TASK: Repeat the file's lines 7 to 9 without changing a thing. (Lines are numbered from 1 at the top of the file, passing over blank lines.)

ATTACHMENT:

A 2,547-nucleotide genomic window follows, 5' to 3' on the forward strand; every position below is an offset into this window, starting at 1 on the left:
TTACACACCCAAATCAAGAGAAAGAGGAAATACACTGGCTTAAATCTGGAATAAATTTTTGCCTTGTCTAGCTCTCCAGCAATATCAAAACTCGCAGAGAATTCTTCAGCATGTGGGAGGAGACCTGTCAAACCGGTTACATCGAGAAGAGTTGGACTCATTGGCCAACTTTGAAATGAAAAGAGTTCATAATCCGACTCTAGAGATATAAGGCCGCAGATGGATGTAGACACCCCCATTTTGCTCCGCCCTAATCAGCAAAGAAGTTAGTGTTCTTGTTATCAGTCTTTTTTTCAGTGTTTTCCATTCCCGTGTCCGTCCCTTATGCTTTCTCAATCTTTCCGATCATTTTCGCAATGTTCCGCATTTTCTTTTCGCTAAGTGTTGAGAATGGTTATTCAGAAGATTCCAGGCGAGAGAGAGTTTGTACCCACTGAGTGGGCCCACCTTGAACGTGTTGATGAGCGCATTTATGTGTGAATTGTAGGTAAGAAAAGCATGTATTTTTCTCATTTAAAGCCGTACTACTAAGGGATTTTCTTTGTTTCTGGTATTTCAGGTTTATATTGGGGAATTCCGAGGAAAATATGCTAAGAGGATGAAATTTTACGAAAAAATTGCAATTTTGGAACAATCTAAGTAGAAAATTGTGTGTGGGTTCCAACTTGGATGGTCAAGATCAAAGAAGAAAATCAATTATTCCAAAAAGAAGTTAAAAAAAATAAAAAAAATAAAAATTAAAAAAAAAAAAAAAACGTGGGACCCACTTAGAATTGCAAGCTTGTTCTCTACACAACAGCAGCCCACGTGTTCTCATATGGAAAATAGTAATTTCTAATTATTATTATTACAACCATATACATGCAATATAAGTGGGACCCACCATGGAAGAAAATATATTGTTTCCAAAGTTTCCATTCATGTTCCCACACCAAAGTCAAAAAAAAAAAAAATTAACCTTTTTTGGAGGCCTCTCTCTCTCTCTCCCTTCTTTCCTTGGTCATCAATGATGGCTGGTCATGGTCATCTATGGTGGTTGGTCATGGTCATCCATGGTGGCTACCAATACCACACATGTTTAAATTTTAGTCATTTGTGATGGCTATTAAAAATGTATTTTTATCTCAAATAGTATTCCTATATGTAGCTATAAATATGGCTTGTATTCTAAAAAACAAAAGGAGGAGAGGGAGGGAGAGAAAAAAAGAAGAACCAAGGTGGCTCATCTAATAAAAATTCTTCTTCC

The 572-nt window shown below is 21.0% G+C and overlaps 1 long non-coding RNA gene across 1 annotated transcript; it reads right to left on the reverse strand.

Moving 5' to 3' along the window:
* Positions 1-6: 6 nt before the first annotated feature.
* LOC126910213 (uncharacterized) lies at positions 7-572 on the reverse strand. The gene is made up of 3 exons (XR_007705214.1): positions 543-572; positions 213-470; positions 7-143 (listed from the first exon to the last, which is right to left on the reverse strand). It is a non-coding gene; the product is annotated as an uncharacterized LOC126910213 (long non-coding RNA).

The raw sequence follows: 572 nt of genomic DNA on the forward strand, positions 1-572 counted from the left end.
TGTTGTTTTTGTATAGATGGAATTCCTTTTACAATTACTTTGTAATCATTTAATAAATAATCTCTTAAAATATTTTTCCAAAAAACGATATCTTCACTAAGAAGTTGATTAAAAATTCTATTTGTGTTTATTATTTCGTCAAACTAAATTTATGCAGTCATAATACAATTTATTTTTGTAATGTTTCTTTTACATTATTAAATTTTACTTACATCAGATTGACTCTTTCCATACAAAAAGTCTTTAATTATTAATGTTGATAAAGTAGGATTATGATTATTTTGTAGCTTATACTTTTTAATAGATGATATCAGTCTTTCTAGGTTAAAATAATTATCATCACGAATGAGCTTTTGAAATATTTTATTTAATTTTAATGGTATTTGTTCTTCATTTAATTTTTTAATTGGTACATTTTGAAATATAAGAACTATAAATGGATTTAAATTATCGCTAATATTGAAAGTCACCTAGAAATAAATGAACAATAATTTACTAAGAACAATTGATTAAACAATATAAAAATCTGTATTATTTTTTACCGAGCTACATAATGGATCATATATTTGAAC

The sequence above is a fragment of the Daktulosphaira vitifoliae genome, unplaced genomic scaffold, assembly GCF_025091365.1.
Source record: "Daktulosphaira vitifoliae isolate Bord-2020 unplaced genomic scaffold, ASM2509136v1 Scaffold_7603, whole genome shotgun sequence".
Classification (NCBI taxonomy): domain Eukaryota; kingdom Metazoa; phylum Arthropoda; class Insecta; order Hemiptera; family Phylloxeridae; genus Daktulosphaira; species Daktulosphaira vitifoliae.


The raw sequence follows: 572 nt of genomic DNA on the forward strand, positions 1-572 counted from the left end.
TGTTGTTTTTGTATAGATGGAATTCCTTTTACAATTACTTTGTAATCATTTAATAAATAATCTCTTAAAATATTTTTCCAAAAAACGATATCTTCACTAAGAAGTTGATTAAAAATTCTATTTGTGTTTATTATTTCGTCAAACTAAATTTATGCAGTCATAATACAATTTATTTTTGTAATGTTTCTTTTACATTATTAAATTTTACTTACATCAGATTGACTCTTTCCATACAAAAAGTCTTTAATTATTAATGTTGATAAAGTAGGATTATGATTATTTTGTAGCTTATACTTTTTAATAGATGATATCAGTCTTTCTAGGTTAAAATAATTATCATCACGAATGAGCTTTTGAAATATTTTATTTAATTTTAATGGTATTTGTTCTTCATTTAATTTTTTAATTGGTACATTTTGAAATATAAGAACTATAAATGGATTTAAATTATCGCTAATATTGAAAGTCACCTAGAAATAAATGAACAATAATTTACTAAGAACAATTGATTAAACAATATAAAAATCTGTATTATTTTTTACCGAGCTACATAATGGATCATATATTTGAAC

The sequence above is a fragment of the Daktulosphaira vitifoliae genome, unplaced genomic scaffold, assembly GCF_025091365.1.